I had to jump start the car with my Integra just to be able to move the car. With the Integra running and jumper cables attached, my volt meter read ~13.4 volts between battery positive and body ground on the CX5. After I started the car and removed the jumper cables, I was getting around 14.0 to 14.1 volts on the multimeter.

After idling for about 5 minutes and then moving the car back into the garage, it's now reading about 12.6 volts from battery positive to body ground. I'll check it again in the morning to see what it shows.

Luckily the battery from Costco has 42 month free replacement, so I should be getting a free battery. And of course, the ones they offer now only have 36 month free replacement.
I don't know about you, but with COVID, we are hardly driving. Maybe a trickle charger would help you?

The other thing is AutoZone and the like can at least test your battery to see what it does under load, then you can make a determination whether a new battery is in order.

Our experience with OEM batteries is not great, they usually crap out just after the warranty expires or with so little left, the pro rated credit they give you is not worthwhile since the price of the new battery at the dealer is so high. I just buy my batteries from Costco after OEM dies.

I am sure there are many other good suggestions in this thread which I have not read.
 
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2014 CX-5 Touring
For comparison purpose, what kind of batteries do you have in your Miata and Integra?

51R size for both. Integra has the one from O'Reilly Auto that costs about $150. Probably go with Costco Interstate next time. Not sure what's in the Miata, whatever the PO put in there, but I think it was changed not long before I bought the car in 2019.

For some reason I always thought the InterState battery sold at Costco carries 36-month replacement warranty and nothing after that (no pro-rated warranty after 36 months). I have never seen it says 42-month free replacement warranty.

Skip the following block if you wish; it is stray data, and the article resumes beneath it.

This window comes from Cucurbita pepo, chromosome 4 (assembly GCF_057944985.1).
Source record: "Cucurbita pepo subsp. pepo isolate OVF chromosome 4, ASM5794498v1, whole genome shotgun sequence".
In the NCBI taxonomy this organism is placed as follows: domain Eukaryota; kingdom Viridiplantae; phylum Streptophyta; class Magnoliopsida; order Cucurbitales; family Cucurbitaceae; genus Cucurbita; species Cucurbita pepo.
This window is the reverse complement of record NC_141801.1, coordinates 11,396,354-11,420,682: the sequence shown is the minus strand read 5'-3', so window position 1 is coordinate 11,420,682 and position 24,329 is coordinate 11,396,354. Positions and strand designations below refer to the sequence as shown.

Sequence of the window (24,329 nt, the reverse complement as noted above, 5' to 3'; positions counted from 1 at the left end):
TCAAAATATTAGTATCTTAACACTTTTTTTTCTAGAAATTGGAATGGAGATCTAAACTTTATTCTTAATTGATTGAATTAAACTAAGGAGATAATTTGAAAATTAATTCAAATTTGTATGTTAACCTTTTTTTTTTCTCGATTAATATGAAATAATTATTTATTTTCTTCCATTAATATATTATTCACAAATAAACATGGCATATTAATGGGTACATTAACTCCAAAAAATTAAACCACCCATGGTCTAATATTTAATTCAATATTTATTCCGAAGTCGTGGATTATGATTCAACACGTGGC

In addition, if your InterState battery covered by 42-month free replacement warranty, why you still got charged for $5 even if the current price is higher? It should be free!

View attachment 296069

And yes, like cz5gt said, you need a load test to determine if the battery is still good enough. Or you can take the voltage measurement with a multimeter when you crank the engine to see how low the voltage drops.

The previous battery I got for this car, from Costco, says 42 month free replacement right on the side of the battery. The current 35R wet cell that they now sell, is only 36 month as pictured, and costs about $4 to $5 more. The "free replacement" covered the cost of the original battery only, so I had to pay the difference. No big deal.
 
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2014 CX-5 Touring
Like cz5gt said, you don’t really want to use an average multimeter to take the current measurement IN SERIES (put the multimeter in between the battery post and removed cable) checking the cranking amps! A starter could draw up to 250 amps under load while cranking the engine, and an average digital multimeter simply just can’t handle such a huge current!

Use a clamp meter with big enough amp range to take the current measurement on car starter.

View attachment 296071

no no no, I wasn't trying to measure CCA! haha I was just trying to see if there was a phantom power draw when the car is off, on the order of milliamps. But obviously I did it wrong.